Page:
Given the rarity of PTL, its treatment has not been standardised. No prospective trial has so far been published. Available data are reported by some single institutions and/or by international collaborative groups active in rare diseases [19, 20]. The management of PTL depends on stage, either at initial diagnosis or after relapse, following adequate initial treatment.
Treatment of early stage I–II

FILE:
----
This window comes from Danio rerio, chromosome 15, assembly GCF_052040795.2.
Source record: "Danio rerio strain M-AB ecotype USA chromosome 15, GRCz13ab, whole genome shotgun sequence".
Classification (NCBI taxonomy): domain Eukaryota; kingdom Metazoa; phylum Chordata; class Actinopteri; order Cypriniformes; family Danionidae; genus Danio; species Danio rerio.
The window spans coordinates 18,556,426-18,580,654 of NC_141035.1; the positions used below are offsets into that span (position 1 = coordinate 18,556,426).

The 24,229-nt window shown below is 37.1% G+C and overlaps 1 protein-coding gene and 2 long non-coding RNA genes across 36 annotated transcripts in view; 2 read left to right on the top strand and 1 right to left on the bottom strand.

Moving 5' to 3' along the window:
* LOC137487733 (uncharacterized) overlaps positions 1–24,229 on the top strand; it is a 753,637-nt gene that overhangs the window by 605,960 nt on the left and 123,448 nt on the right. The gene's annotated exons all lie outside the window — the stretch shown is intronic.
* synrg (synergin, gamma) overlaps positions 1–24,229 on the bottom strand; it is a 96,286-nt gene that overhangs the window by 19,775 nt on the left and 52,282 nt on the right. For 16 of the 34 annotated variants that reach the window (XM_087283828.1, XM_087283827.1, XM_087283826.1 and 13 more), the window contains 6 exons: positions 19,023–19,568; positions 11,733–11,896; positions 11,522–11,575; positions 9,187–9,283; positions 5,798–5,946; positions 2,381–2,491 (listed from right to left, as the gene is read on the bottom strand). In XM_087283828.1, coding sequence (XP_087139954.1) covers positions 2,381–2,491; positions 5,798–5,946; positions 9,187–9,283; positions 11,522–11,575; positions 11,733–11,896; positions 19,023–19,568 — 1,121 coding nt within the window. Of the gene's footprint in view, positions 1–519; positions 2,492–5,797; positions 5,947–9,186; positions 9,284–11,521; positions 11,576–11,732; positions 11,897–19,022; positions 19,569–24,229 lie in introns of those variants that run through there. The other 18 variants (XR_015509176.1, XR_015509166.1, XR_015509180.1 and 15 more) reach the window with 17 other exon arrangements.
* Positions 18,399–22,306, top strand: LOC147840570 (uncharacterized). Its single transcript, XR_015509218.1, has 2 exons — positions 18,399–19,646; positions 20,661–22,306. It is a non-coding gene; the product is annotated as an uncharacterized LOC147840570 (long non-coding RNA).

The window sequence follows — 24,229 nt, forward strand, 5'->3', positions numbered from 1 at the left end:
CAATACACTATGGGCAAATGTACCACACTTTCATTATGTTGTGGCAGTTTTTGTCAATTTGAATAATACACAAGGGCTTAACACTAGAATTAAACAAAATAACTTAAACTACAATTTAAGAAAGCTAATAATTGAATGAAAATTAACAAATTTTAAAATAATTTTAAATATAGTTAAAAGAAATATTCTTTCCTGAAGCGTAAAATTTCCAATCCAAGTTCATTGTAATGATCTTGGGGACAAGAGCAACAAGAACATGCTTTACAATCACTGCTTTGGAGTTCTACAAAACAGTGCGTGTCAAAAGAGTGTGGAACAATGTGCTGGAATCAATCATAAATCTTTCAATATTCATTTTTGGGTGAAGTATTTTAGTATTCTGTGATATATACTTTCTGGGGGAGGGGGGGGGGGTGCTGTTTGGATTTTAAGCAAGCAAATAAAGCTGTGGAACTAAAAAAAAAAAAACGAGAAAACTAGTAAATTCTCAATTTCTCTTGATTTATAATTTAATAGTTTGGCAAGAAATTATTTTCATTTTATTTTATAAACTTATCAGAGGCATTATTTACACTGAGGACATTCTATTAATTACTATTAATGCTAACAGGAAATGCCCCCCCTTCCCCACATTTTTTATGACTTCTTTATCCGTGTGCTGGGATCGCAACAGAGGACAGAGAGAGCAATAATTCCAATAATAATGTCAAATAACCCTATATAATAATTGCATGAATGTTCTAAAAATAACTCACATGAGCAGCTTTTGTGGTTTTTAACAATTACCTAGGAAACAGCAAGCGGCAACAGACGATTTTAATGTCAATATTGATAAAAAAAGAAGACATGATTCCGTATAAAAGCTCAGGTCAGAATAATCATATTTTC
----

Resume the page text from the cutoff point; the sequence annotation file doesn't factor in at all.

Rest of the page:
The universally accepted treatment modality for stage I and II aggressive nodal lymphoma is either chemotherapy (cyclophosphamide, doxorubicin, vincristine, prednisone; CHOP) combined with rituximab, or chemotherapy (CT) followed by radiation therapy (RT) [21, 22]. However, an optimal treatment approach has not been defined for extranodal lymphomas. Nor have randomised studies been performed to evaluate the superiority of combined modality treatment to RT or CT alone, especially in testicular lymphoma where there is an increased incidence of relapse (50–80%) following orchidectomy and RT without chemotherapy [23, 24]. Table 1 summarises the available data from prospective and retrospective studies. Regarding these results and the patterns of failure, the use of systemic CT combined with prophylactic intrathecal CT has become an important part of the management of early disease. Connors et al. , in their study including 15 patients with stage IE and IIE testicular lymphoma, administered (following orchidectomy) a doxorubicin-based CT with testicular RT, and observed 93% actuarial relapse-free survival. However, in a retrospective study by Fonseca et al.  including 62 patients, no beneficial effect of combined treatment compared to single modality was observed. In their study only 10 patients, including 3 with stage I disease, received combined modality treatment. Moreover, only 4 patients received intrathecal CT and 2 of these already had leptomeningeal involvement at diagnosis. Hence it is difficult to draw a conclusion regarding the inefficacy of combined treatment. Zouhair et al. evaluated the outcome of a series of 36 patients in a multicentre Rare Cancer Network study . The majority of patients (80%) received CHOP-CT combined with intrathecal-CT in 17 (47%). Testicular RT was delivered to the scrotum alone in 12 patients, or also to the iliac and para-aortic lymph nodes in 8. No relapse was observed in the irradiated volumes. The majority of relapses (12 out of 14) were observed at extranodal sites. Eight patients (22%) had CNS relapse. The 5-year overall lymphoma-specific and disease-free survival rates were 47%, 66%, and 43% respectively. In a series of 34 patients with localised disease registered in the British National Lymphoma Investigation, Crellin et al.  found that CHOP-CT was insufficient to prevent CNS relapse. In a Danish trial 24 out of 39 early stage patients managed by orchidectomy and doxorubicin-based CT had a relapse rate of 15.4%, while for patients not treated with adjuvant CT the relapse rate was 63.6% . The median relapse-free (28 vs 14 months) and overall (43 vs 17% at 2 and 5 years) survival favoured adjuvant CT. Data from MD Anderson Cancer Center have shown that despite doxorubicin-based adjuvant CT in 22 patients, CNS and/or contralateral testes were involved in all relapsing patients. These patients did not receive prophylactic intrathecal chemotherapy . Tondini et al.  reported the treatment in 16 out of 29 patients with localised disease with the same CT regimen as in the MD Anderson study, but supplemented with prophylactic RT to regional lymph nodes in 85% of patients. After a median follow-up of sev-en years one-third of patients are alive. In a retrospective study from several French cancer centres, patients were divided into three groups (orchidectomy alone, orchidectomy + RT, and orchidectomy + RT + CT) without CNS prophylaxis . Thirty-two out of 84 patients relapsed, chiefly in the CNS. There was no significant difference in terms of overall, disease-specific or disease-free survival between the three groups. Zucca et al.  reported a large retrospective international survey in 373 patients with PTL mainly at stage I–II. The median age at diagnosis was 66 years. Anthracycline-based CT was administered to 68% of patients, and prophylactic intrathecal CT was given to 18%. Prophylactic scrotal RT was administered in 36% of the patients. Median overall survival was 4.8 years, and median progression-free survival 4 years. The survival curves showed no clear evidence of a substantial proportion of cured patients. Combination of CT with an anthracycline-based regimen improved the outcome, particularly if six cycles or more were given. Prophylactic scrotal RT was a statistical factor for higher overall survival in multivariate analysis. Delivering at least 30 Gy locoregional RT also resulted in significantly longer overall survival. Darby et al., from the UK, reported the outcome of 30 early stage PTL patients . Eleven (37%) had orchidectomy alone, 12 (40%) orchidectomy + adjuvant CT, and 4 patients orchidectomy + CT + RT. Complete remission was observed in 84%. Twelve patients (40%) relapsed after a median follow-up of 73 months, the majority of relapses occurring in the lymph nodes (58%). One relapse in CNS; one in bone, one in skin, and two in the contralateral testis were observed. The authors suggested that a combined modality approach is more effective (orchidectomy + CT + RT). A prospective trial conducted by the Groupe Ouest Est d’Etude des Leucémies Aiguës et Maladies du Sang (GOELAMS) of 494 patients in stage I-IIE primary non-Hodgkin’s lymphoma analysed the outcome in a subgroup of 16 patients with PTL . All patients completed three cycles of anthracycline-based CT followed by regional RT on inguinal, iliac, and paraaortic lymph nodes. Prophylactic intrathecal CT was given in all patients. Relapses occurred in extranodal sites in four patients, in abdominal lymph nodes in one, in CNS in one, and in the contralateral testis in another. After a median follow-up of 73.5 months the probability of disease-free and overall survival was 70% and 65% respectively. They concluded that their good results were attributable to the use of regional RT and CNS prophylaxis.